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Managing a Wage and Hours Violations Crisis

There are many possible crises that can affect your organization or the manner in which you conduct your business. This issue continues the series of articles based from Doug Staebler’s summer meeting educational lecture in which he presented a system for identifying and dealing with threats and crises.

For review, crisis management is the process of identifying events or series of events that could threaten the survival of your business, and taking steps to reduce the likelihood or severity of the event is an important function in every business, but one that is often put aside for more pressing matters.

However the benefits of crisis management exceed any obstacles that you might have. Planning for a crisis begins with identifying areas where your business is vulnerable, giving you the opportunity to address those weaknesses in the organization’s infrastructure. Developing the proper plan reduces the chance of an event occurring in your business, or it does occur, reduces the severity of the event.

TOPIC TWO: WAGE AND HOUR VIOLATIONS

Employers toady face a virtual minefield when it comes to employment laws and regulations. Disgruntled employees can quickly become plaintiffs in litigation against your business. Federal Wage & Hour, Internal Revenue Service, and state unemployment laws present numerous pitfalls for business owners. Employers are subject to penalties, fines, and litigation if employment practices do not conform with a wide range of laws and regulations.

Problems in this area can prove costly and frustrating, but are often preventable with sufficient planning and attention to details. Many problems originate because businesses are not aware of various employment laws. Unfortunately, ignorance is not an excuse when it comes to employment matters. Employers are expected to keep up-to-date with and correctly apply a wide range of employment laws. Making matters worse, most employment laws are written to protect and favor employees, and the burden of proof is usually on the employer.

Overtime pay requirements are frequently misunderstood and incorrectly applied by business.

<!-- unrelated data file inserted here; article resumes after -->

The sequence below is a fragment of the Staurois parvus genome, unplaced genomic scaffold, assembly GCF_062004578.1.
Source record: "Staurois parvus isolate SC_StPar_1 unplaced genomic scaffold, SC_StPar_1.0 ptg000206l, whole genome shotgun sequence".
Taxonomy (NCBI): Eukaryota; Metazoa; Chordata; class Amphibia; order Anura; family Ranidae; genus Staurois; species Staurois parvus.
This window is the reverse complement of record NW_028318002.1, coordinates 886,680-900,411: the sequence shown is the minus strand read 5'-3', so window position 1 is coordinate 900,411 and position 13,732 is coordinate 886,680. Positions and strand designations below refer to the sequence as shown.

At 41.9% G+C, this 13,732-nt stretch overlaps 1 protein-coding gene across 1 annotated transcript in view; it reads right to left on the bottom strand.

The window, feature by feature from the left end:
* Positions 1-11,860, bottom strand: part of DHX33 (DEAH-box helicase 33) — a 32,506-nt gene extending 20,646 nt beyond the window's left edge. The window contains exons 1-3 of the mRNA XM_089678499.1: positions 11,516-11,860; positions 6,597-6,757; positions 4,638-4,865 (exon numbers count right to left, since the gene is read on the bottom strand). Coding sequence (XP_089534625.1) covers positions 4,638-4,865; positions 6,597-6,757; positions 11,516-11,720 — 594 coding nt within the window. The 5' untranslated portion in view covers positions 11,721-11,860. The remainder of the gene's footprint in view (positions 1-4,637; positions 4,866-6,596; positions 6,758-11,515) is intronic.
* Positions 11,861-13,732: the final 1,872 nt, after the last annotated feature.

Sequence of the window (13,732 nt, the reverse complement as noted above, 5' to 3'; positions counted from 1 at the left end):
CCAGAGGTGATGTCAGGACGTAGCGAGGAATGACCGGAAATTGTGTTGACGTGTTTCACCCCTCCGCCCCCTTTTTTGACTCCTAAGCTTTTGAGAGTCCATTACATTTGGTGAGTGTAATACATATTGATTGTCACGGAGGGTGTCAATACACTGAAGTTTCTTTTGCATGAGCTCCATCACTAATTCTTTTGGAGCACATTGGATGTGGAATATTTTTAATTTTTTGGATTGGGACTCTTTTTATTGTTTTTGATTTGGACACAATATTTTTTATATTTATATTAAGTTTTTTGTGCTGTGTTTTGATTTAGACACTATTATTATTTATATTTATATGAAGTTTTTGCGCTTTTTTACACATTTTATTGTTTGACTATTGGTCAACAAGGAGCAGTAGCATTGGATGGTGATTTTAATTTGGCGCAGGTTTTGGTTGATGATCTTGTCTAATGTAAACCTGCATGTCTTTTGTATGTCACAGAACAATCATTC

Many businesses incorrectly believe they can avoid the requirement for overtime pay by paying employees based on a salary instead of hourly rates. Wage and hour laws provide specific guidelines that must be met in order for employees to be exempt from overtime pay requirements. Employees must fall into a professional or management role in order to be exempt. Examples of professionals include attorneys, architects, engineers, accountants and others with specific educational backgrounds. The management exception would be applied to employees with decision-making authority. Office employees are the most commonly misapplied employees. Although office and administrative employees are often paid on salary, they must meet either the professional or management guidelines in order to be exempt from overtime pay requirements.

Employee agreement to be paid on a salary, and to forgo overtime pay, does not eliminate the employer’s obligation to follow overtime pay requirements. Employees can bring actions to collect back overtime pay either individually or as group. In cases where employees were paid salaries, employers often have little evidence of the hours actually worked, which can make it difficult to counter employee overtime claims. In addition to back pay employees may be entitled to penalties of 50% of the amount of back pay.

Another area that is frequently handled incorrectly, particularly with contractors, is the treatment of travel time to and from jobs. It appears that practices among CFA members cover the entire range, from paying only for time at the job site, to paying for all travel to and from job sites. The fact is, that if your employees are instructed to report to work at your facility, and are transported to and from job sites, then all travel time needs to be paid, and is subject to overtime rates if total hours exceed 40. As with overtime, failure to handle travel time properly can result in large retroactive adjustments, including penalties.